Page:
Broad and flat cellular protrusions called lamellipodia sprout out in the intended direction of movement of the cell, adhering to surfaces ahead, thus allowing the cell to gain an anchor point and traction, and pull itself along in that direction. Quite amazing really. Long thin protrusions called filopodia are another important type of cellular protrusion. Filopodia act as the guiding "eyes" of the cell, with filopodia cellular protrusions extending ahead of the cell and exploring the immediate environment of the cell, sensing guiding cues, and directing the movement of the cell. Ref: 1
     
    Last edited: Jan 9, 2018
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  3. globalpilot

    globalpilot Senior Member

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    Hi,
    Just wondering a couple of things.
    a. if they are infecting other cells, does that not mean they are replicating ? If so, why would normal antiviral drugs (Ifor enterovirus) not be effective ? Dr Chia has had very good yet very short term success with ribavirin.

    b. I know that in order for a helper T cell response to occur , an APC in the blood must present the antigen. And the APC ingests the antigen in the blood. So I wonder if, by contining to live inside the cell and not enter the blood to reinfect, the immune response is not alerted to the infection ? If this is the case, is it possible a small vaccine would be effective in eliminating these viruses that are not infectious via the blood by alerting APCs to their presence ?

    GP
     
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  4. Hip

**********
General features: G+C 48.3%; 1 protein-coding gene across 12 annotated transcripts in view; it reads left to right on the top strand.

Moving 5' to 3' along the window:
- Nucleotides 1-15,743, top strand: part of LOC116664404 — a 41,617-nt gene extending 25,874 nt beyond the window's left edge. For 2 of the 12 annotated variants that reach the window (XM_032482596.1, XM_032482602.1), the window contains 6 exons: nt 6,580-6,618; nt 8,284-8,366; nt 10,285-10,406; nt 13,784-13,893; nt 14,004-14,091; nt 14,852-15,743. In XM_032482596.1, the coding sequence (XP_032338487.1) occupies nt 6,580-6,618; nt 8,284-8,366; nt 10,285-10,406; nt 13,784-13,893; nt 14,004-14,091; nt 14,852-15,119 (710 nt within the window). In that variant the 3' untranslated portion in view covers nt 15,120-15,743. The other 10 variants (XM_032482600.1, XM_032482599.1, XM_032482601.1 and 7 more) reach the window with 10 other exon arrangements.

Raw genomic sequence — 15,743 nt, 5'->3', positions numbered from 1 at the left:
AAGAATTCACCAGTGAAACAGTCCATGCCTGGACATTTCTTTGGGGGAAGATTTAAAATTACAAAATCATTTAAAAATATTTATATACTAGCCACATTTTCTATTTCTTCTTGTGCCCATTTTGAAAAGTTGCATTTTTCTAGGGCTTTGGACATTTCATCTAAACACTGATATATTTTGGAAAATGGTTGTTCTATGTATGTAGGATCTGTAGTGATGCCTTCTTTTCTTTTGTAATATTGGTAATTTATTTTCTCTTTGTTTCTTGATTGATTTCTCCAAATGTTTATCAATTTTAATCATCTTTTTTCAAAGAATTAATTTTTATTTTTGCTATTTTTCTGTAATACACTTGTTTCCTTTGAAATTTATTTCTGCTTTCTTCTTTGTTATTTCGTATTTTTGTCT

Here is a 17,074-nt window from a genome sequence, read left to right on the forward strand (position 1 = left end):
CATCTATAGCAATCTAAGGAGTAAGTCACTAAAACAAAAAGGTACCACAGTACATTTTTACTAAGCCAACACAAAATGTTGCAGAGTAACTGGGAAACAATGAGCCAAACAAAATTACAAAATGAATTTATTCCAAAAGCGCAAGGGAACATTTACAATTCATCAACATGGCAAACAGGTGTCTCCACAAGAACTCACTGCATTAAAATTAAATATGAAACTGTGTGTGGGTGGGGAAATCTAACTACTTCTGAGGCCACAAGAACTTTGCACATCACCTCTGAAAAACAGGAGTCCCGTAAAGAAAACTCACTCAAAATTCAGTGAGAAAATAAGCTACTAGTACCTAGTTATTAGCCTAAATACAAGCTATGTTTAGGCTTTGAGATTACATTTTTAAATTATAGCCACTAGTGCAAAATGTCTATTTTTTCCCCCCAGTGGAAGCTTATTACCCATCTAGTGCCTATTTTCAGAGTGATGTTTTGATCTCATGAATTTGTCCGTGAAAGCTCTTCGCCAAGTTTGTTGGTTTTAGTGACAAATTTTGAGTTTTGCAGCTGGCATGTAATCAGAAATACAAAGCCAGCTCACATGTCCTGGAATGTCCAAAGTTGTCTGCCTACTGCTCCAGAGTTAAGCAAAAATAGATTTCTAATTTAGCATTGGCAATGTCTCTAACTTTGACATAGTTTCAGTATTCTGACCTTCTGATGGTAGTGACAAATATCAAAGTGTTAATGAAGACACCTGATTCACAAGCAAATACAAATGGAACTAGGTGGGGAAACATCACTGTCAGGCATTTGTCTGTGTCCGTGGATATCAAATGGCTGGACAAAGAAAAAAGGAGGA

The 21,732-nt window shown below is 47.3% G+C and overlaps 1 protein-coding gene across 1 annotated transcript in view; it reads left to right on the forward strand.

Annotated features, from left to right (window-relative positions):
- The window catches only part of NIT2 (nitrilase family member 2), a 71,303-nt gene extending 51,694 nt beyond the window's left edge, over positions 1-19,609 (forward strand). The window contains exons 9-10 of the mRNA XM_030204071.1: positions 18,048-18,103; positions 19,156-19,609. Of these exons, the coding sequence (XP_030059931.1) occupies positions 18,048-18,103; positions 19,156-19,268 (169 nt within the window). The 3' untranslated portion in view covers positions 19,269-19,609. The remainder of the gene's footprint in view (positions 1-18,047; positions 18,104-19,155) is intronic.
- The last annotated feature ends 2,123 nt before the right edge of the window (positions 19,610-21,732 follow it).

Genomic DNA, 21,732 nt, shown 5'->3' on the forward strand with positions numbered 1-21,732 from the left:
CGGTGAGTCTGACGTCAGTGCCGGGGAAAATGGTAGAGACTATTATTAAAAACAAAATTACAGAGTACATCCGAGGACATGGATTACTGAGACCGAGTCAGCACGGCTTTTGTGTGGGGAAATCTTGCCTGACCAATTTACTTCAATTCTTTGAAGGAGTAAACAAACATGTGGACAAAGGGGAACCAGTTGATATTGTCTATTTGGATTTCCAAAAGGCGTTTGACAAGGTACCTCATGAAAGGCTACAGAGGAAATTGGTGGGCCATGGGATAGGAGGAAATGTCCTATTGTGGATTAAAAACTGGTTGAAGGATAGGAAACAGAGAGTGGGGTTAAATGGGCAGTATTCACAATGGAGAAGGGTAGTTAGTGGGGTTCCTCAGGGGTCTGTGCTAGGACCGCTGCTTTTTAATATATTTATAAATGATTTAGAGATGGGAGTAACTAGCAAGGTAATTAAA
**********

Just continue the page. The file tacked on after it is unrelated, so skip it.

Hip Senior Member

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    @globalpilot

    Non-cytolytic enteroviruses do replicate slowly, but they have very little cytopathic effect — in other words they do not kill the cells they inhabit. But they likely alter the functioning of the cells they infect, and they will elicit immune responses.

    Interferon (IFN) can destroy non-cytolytic enteroviruses: non-cytolytic enteroviruses are made from single stranded RNA (ssRNA) and double stranded RNA (dsRNA), and there is a natural interferon immune response that occurs when viral dsRNA is detected inside the cell. The interferon immune response to dsRNA is:

    viral dsRNA inside cell ➤ triggers TLR3 ➤ which releases IFN ➤ which releases RNase L

    The molecule RNase L then destroys the ssRNA inside the cell, both viral and cellular.

    Though dsRNA is resistant to destruction by RNase L

    And of course, as is well known, the RNase L molecules in ME/CFS patients are too small — low molecular weight RNAse L is one of the abnormalities of ME/CFS. So in ME/CFS RNase L does not function normally.


    Nora Chapman's presentation on enteroviruses and non-cytolytic enteroviruses contains the following slides:

    Slides from Prof Nora Chapman's presentation:
    "How Does a Lytic Enterovirus Persist and Cause Chronic Disease?"
    Terminally deleted CVB in mice.jpg
    In the above, TD viruses = terminally deleted coxsackievirus B3 = non-cytolytic coxsackievirus B3

    Enterovirus and CFS.jpg

    Note that the second slide above points out that lytic enteroviruses were not always found in chronic fatigue syndrome, in spite of the presence of enteroviral RNA.

    This fact suggests that non-cytolytic enteroviruses, rather than the normal lytic enteroviruses, are playing the major etiological role in ME/CFS.



    The Nature of Non-Cytolytic Enterovirus Infections

    Inside the capsid of an enterovirus, the viral genome consists of a single strand of positive sense RNA.

    RNA can exist in three forms: (1) single strand positive sense RNA, (2) single strand negative sense RNA, and (3) double stand RNA, which combines one positive single strand and one negative single strand together to make a double stand (like two halves of a zipper joined together).